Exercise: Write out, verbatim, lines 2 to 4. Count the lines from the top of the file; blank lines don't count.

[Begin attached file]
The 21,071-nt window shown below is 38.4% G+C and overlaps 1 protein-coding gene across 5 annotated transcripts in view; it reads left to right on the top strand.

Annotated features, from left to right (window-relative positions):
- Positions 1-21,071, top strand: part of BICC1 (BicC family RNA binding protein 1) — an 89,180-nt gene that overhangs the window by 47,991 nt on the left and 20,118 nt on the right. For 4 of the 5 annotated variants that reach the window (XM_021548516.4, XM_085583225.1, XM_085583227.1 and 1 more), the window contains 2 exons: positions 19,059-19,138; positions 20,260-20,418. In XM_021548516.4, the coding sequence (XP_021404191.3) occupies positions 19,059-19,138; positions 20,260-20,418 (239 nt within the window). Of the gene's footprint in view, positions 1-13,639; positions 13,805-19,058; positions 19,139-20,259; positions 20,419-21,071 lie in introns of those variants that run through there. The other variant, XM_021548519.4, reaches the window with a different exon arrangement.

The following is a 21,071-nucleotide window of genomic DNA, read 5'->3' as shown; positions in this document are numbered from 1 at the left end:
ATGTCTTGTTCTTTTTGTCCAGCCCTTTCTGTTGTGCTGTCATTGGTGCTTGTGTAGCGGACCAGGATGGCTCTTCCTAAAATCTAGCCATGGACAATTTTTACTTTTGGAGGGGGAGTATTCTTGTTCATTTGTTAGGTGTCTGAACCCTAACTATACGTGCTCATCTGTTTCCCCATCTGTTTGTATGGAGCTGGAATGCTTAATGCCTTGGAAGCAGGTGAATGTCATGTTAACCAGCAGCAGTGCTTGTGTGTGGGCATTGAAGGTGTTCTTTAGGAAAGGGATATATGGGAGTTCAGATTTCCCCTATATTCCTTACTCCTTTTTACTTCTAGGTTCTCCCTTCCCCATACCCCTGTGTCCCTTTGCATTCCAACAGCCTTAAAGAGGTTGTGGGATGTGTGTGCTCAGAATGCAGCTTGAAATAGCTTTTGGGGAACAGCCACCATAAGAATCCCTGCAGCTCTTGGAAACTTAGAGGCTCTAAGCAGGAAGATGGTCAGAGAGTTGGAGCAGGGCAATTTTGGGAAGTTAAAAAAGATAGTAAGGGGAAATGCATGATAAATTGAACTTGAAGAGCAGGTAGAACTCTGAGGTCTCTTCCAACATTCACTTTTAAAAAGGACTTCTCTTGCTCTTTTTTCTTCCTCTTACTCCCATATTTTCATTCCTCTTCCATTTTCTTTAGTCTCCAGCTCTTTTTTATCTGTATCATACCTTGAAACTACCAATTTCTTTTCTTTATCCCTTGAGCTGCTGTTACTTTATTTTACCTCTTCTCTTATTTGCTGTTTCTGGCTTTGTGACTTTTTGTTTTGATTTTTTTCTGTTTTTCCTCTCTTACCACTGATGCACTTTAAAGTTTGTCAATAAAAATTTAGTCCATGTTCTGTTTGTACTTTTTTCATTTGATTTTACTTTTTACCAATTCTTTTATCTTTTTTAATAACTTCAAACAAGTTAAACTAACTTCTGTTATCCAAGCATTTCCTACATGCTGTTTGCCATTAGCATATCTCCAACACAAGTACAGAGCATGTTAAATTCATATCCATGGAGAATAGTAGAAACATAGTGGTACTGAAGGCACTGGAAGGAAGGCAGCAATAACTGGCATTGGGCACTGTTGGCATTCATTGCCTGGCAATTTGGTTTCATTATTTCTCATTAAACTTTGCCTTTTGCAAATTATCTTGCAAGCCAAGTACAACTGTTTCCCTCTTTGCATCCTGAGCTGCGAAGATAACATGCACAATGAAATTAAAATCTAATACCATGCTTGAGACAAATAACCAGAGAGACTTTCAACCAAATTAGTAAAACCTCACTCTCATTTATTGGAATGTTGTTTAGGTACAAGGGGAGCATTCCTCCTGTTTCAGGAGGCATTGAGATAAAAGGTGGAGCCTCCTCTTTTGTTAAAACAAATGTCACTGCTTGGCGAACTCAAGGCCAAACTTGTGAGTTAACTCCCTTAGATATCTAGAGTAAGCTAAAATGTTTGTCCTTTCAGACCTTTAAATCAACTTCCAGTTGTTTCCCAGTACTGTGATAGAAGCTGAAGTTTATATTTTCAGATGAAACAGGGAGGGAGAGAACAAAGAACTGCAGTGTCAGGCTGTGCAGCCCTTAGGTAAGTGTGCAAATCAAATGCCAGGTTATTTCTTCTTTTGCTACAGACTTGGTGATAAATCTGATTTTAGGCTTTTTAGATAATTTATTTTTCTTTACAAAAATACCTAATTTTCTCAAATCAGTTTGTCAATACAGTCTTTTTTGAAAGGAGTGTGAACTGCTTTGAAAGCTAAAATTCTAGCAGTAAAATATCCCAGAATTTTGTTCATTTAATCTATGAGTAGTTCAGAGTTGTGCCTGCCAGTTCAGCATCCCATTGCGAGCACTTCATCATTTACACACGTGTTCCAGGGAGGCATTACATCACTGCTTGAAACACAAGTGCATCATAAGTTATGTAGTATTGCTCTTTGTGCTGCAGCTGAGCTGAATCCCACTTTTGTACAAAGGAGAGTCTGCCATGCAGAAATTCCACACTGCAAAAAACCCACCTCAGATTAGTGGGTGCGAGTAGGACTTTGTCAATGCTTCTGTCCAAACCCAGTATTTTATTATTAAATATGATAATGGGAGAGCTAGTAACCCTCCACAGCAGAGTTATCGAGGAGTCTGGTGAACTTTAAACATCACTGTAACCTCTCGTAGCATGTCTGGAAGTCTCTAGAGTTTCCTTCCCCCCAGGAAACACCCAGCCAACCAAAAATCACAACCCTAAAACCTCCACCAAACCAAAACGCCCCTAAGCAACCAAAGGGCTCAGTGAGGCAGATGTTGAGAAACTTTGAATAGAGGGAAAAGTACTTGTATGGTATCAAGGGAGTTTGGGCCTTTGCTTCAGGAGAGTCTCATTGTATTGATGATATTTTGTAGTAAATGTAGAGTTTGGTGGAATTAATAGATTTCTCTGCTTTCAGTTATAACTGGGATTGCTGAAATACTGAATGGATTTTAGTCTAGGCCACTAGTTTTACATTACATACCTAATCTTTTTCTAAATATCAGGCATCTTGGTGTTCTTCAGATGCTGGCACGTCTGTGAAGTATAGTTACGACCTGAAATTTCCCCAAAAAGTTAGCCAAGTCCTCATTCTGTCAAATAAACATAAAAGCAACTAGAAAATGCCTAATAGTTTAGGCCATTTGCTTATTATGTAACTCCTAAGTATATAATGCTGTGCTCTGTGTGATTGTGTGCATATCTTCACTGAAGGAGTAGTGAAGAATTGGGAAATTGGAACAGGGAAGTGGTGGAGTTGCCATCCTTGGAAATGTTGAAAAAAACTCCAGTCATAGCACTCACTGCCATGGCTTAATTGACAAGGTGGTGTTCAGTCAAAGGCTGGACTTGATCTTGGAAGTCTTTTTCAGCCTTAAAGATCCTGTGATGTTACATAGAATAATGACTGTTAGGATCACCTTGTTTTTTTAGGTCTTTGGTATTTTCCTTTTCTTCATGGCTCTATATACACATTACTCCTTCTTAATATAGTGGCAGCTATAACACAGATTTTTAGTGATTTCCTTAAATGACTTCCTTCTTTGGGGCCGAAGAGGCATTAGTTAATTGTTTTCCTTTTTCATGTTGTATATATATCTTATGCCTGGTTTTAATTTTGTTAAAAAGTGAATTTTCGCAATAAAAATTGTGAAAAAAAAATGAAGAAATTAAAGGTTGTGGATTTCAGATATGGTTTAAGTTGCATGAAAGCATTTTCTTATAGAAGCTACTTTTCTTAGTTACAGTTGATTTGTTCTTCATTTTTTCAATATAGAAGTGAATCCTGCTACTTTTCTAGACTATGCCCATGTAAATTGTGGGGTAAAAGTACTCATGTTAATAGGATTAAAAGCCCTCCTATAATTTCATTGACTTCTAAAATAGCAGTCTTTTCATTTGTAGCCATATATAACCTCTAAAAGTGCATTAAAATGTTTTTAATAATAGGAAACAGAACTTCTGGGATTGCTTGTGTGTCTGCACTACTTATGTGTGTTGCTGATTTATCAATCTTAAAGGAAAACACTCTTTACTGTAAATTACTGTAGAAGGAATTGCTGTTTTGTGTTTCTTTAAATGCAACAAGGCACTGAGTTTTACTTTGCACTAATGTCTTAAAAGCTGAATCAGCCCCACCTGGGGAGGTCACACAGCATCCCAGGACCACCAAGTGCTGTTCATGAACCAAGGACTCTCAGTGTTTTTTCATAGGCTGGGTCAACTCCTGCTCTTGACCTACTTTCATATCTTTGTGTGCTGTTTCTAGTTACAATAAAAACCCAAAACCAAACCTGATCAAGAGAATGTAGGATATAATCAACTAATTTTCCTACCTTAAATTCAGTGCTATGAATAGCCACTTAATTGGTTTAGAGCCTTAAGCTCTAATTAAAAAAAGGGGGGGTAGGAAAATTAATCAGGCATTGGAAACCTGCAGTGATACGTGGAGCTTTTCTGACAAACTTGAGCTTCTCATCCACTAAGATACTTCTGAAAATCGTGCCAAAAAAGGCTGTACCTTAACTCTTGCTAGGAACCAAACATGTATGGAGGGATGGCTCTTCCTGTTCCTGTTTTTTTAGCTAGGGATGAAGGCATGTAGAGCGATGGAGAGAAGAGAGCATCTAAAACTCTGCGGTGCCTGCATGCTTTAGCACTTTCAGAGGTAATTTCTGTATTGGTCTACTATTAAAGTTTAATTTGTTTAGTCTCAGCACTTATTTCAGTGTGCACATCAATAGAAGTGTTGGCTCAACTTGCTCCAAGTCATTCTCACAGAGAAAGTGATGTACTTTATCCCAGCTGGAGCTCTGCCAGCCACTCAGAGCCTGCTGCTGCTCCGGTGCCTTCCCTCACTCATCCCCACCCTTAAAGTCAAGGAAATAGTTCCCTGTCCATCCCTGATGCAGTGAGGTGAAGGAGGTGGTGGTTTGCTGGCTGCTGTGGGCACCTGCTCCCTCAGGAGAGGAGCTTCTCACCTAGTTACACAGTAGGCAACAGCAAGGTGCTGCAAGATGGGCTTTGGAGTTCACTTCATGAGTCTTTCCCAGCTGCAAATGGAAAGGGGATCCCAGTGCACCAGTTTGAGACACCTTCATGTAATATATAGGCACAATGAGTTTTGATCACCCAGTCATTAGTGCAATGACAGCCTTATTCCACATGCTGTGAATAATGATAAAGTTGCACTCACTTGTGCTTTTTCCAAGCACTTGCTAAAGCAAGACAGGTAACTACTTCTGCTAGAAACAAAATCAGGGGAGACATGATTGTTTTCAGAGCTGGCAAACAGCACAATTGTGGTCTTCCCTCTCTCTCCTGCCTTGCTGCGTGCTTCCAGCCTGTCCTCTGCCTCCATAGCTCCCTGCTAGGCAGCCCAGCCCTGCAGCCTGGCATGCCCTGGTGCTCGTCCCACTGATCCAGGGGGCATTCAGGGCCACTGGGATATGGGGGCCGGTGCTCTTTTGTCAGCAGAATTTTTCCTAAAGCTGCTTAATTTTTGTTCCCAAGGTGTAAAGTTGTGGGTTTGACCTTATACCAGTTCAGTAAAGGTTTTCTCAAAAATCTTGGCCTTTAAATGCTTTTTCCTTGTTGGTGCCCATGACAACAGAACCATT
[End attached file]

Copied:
Annotated features, from left to right (window-relative positions):
- Positions 1-21,071, top strand: part of BICC1 (BicC family RNA binding protein 1) — an 89,180-nt gene that overhangs the window by 47,991 nt on the left and 20,118 nt on the right. For 4 of the 5 annotated variants that reach the window (XM_021548516.4, XM_085583225.1, XM_085583227.1 and 1 more), the window contains 2 exons: positions 19,059-19,138; positions 20,260-20,418. In XM_021548516.4, the coding sequence (XP_021404191.3) occupies positions 19,059-19,138; positions 20,260-20,418 (239 nt within the window). Of the gene's footprint in view, positions 1-13,639; positions 13,805-19,058; positions 19,139-20,259; positions 20,419-21,071 lie in introns of those variants that run through there. The other variant, XM_021548519.4, reaches the window with a different exon arrangement.

The following is a 21,071-nucleotide window of genomic DNA, read 5'->3' as shown; positions in this document are numbered from 1 at the left end: